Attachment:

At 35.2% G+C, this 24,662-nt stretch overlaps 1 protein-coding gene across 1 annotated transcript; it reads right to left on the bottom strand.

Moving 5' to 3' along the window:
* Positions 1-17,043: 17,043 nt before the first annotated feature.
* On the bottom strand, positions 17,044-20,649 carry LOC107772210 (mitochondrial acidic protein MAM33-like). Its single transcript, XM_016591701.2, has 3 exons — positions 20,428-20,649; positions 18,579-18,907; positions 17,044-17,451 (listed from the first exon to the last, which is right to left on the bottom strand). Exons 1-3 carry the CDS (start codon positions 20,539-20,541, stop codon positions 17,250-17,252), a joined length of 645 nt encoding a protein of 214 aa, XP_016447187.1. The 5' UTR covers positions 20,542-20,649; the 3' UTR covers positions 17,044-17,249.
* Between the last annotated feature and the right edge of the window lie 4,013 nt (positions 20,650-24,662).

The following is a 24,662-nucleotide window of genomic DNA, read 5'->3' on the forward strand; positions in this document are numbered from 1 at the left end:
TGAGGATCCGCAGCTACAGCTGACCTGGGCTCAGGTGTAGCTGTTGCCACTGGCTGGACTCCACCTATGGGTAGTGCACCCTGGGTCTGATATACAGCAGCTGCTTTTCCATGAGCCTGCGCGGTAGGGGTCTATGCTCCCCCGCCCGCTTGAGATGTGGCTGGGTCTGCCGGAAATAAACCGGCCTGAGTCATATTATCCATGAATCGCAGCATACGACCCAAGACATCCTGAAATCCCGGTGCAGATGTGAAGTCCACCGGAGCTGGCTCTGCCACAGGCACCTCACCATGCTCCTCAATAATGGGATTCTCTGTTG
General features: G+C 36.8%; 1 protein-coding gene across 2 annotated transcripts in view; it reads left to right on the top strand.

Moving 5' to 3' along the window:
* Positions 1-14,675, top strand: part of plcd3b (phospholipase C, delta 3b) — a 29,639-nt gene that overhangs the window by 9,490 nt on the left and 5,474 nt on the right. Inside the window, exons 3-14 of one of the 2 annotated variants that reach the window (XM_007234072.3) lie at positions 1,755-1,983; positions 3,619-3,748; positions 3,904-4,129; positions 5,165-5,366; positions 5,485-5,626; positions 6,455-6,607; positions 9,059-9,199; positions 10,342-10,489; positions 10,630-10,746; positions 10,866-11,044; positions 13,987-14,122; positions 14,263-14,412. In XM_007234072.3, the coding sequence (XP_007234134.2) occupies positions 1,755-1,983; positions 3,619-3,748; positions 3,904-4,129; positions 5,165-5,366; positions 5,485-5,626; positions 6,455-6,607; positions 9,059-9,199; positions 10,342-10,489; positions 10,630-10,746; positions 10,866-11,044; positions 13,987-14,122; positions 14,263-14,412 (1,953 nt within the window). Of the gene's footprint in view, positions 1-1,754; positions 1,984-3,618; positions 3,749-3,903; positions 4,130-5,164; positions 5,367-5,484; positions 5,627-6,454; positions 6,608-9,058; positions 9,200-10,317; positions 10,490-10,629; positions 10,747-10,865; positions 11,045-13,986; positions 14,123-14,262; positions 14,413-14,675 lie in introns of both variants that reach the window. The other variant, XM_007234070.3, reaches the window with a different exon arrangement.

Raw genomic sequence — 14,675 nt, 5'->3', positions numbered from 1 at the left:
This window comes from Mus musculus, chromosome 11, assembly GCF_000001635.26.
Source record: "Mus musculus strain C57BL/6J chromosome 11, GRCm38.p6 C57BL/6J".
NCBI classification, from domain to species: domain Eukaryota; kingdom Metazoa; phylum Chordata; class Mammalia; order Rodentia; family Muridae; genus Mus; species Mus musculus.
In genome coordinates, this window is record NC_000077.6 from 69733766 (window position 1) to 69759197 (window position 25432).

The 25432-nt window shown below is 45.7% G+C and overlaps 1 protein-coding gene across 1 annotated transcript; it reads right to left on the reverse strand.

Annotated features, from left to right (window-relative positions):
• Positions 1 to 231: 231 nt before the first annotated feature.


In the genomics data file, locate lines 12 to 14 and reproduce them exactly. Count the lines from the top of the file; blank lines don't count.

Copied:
This window comes from Mus musculus, chromosome 11, assembly GCF_000001635.26.
Source record: "Mus musculus strain C57BL/6J chromosome 11, GRCm38.p6 C57BL/6J".
NCBI classification, from domain to species: domain Eukaryota; kingdom Metazoa; phylum Chordata; class Mammalia; order Rodentia; family Muridae; genus Mus; species Mus musculus.